but I have never been a second year maths student,

I wasn't in the hot tub that night you and your classmates dropped acid and broke it all down.

(and did you resolve the mysteries that night or did you end up downloading goatse over a 14k modem?)

So I'm primed to be easily impressed, I have the wide ears open eyed gape of your 14 year old nephew.

(Just because you've told the kiki/bouba story in your best Vilayanur Ramachandran voice a couple of dozen times doesn't make it a cheap shot to blow my mind with it when you tell it to me for the first time.)

*Is there an objective way of classifying whether some branches of mathematics are inheritently more central and others less so?*

Probably not. But if it was going to be anything, it would probably be Group Theory.

posted by Chocolate Pickle at 11:54 PM on September 30, 2012

thank you for making sensible attempts to answer an unanswerable question :)

posted by compound eye at 4:15 AM on October 1, 2012

posted by compound eye at 4:15 AM on October 1, 2012

The Tao Te Ching

posted by zengargoyle at 4:52 AM on October 1, 2012

Tao gives birth to one,Set Theory always seemed to be the bottom of "turtles all the way down" to me. You've got nothing and then something and then otherthing and then anotherthing that isn't the something or the otherthing and blammo you now have everything. The division and differentiation of one thing from another and others is what makes it possible for the existence of more than nothing.

One gives birth to two,

Two gives birth to three,

Three gives birth to ten thousand beings.

Ten thousand beings carry yin on their backs and embrace yang in their front,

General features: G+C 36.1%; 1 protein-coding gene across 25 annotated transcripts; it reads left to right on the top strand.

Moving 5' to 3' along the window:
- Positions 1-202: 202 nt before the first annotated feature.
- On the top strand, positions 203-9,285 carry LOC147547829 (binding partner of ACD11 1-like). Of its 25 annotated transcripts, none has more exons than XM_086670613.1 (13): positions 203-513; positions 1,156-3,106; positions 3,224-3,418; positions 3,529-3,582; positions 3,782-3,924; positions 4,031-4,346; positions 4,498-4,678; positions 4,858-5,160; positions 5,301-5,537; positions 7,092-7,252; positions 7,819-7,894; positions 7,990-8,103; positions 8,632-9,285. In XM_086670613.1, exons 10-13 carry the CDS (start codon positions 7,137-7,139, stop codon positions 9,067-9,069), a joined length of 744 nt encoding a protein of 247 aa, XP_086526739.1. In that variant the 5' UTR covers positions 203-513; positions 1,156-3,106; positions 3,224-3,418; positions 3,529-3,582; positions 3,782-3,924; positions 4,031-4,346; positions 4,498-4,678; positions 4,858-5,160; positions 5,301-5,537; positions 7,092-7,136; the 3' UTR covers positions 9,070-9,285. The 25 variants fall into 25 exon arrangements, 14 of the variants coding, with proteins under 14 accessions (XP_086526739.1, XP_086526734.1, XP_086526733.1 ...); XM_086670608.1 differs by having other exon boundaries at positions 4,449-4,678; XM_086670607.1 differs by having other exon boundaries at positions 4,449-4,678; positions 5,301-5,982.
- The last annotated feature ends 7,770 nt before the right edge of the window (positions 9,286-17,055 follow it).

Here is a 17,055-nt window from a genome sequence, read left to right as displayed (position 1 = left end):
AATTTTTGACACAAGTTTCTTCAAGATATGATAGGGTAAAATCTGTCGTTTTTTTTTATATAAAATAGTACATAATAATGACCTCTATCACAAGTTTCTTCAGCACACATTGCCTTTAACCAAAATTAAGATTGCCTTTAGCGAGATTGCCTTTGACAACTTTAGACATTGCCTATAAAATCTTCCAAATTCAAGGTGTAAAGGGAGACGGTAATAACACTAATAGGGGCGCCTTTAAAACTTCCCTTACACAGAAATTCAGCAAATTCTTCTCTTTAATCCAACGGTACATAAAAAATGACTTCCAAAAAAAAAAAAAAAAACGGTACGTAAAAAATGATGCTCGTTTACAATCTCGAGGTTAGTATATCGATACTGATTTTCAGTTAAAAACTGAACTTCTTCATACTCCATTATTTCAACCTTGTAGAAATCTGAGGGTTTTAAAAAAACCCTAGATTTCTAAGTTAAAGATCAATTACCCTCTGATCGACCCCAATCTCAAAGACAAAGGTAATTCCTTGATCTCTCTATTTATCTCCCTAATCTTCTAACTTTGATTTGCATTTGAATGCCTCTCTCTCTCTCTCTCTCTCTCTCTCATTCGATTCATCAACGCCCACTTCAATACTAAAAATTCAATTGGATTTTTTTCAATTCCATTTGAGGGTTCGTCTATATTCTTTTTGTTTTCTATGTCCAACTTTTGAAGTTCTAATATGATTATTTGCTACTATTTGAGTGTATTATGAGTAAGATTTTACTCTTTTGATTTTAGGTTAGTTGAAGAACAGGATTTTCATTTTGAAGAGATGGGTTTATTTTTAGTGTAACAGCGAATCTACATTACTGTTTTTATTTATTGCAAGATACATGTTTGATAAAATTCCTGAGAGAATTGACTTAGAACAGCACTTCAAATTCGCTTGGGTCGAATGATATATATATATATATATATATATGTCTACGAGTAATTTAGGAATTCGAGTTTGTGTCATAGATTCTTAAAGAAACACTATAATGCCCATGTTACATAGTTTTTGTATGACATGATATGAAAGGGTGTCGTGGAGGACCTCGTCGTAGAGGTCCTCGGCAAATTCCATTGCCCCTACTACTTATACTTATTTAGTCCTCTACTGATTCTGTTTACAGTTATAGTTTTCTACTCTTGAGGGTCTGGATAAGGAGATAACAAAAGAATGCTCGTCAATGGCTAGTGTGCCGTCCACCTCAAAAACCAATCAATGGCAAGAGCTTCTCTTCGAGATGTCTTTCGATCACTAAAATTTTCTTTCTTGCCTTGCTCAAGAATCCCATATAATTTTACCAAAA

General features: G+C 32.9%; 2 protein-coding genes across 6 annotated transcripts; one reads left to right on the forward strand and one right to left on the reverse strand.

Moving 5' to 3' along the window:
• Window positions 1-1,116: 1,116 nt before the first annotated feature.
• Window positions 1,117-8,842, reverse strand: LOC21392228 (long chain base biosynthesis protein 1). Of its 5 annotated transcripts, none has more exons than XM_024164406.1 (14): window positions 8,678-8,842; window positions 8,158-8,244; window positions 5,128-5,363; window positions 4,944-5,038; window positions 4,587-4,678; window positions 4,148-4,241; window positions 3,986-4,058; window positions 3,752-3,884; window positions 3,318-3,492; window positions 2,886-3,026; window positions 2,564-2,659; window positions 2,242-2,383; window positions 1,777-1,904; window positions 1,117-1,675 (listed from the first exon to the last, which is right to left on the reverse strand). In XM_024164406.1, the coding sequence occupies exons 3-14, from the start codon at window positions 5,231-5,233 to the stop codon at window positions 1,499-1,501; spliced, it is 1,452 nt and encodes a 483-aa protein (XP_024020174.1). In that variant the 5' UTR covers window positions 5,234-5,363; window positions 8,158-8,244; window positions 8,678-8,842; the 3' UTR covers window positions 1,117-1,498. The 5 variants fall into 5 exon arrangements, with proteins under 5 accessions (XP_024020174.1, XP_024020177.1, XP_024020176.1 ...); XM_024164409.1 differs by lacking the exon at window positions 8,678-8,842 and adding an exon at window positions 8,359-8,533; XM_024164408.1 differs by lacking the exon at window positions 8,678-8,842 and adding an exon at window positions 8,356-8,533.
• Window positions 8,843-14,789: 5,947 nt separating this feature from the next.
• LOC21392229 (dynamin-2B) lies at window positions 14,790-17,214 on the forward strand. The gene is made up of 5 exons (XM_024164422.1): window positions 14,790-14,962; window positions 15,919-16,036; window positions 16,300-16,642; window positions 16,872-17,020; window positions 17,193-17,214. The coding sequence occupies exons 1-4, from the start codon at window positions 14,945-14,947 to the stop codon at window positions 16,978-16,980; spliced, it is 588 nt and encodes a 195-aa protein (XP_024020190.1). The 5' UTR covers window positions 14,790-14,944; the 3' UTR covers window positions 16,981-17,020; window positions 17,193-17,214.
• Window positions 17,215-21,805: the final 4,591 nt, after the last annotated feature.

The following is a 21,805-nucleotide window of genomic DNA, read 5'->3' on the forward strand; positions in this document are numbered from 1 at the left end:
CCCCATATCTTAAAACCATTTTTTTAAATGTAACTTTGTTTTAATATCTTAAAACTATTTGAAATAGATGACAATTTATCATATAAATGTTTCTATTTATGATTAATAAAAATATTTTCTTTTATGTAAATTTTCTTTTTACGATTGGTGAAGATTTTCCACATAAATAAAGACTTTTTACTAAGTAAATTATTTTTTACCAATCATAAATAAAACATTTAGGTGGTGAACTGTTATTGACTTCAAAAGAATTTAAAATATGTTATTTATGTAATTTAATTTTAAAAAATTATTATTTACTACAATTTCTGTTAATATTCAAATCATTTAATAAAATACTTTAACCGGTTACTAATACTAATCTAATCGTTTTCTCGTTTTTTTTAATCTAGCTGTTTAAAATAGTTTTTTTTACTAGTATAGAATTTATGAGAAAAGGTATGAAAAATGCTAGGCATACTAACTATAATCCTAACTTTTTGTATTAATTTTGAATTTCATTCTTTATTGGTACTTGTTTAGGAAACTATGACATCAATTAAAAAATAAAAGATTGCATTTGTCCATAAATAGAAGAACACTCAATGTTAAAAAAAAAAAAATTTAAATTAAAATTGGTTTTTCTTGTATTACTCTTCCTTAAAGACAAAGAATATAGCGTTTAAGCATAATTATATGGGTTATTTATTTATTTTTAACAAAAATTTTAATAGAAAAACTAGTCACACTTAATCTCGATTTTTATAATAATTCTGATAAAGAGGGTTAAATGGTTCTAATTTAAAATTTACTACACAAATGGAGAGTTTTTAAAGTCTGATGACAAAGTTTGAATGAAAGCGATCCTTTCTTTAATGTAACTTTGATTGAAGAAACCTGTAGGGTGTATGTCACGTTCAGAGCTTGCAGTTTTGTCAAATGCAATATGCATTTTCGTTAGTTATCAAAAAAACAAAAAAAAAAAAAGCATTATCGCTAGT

Blending these two vital breaths to attain harmony.

-- from chapter 42, E. Chen (tr.)

posted by zengargoyle at 4:52 AM on October 1, 2012

Another vote here for set theory, and more broadly, mathematical logic. You might also take a look at Wikipedia's article on the foundations of mathematics.

posted by Johnny Assay at 5:25 AM on October 1, 2012

posted by Johnny Assay at 5:25 AM on October 1, 2012

This page of Bill Thurston's statements seems to have some bearing on your question.

posted by flug at 12:25 PM on October 1, 2012

posted by flug at 12:25 PM on October 1, 2012

This thread is closed to new comments.

Speaking as a physicist, the farther down you get into the 'basic building blocks of matter!' the more esoteric your mathematics becomes. The brain is built to handle the things it encountered as it evolved - one of these, three of those, more caribou in that herd than in that one, logs pick up speed as they roll downhill... so that's the stuff that has the 'basic' math. Quantum mechanics, string theory, gravity-as-deformation-of-spacetime, that stuff feels very tangential to the human mind... but actually it's what underlies all of the rest of it, from a physical point of view. And we don't yet even have a good mathematical model that pulls it all together.

posted by Lady Li at 11:49 PM on September 30, 2012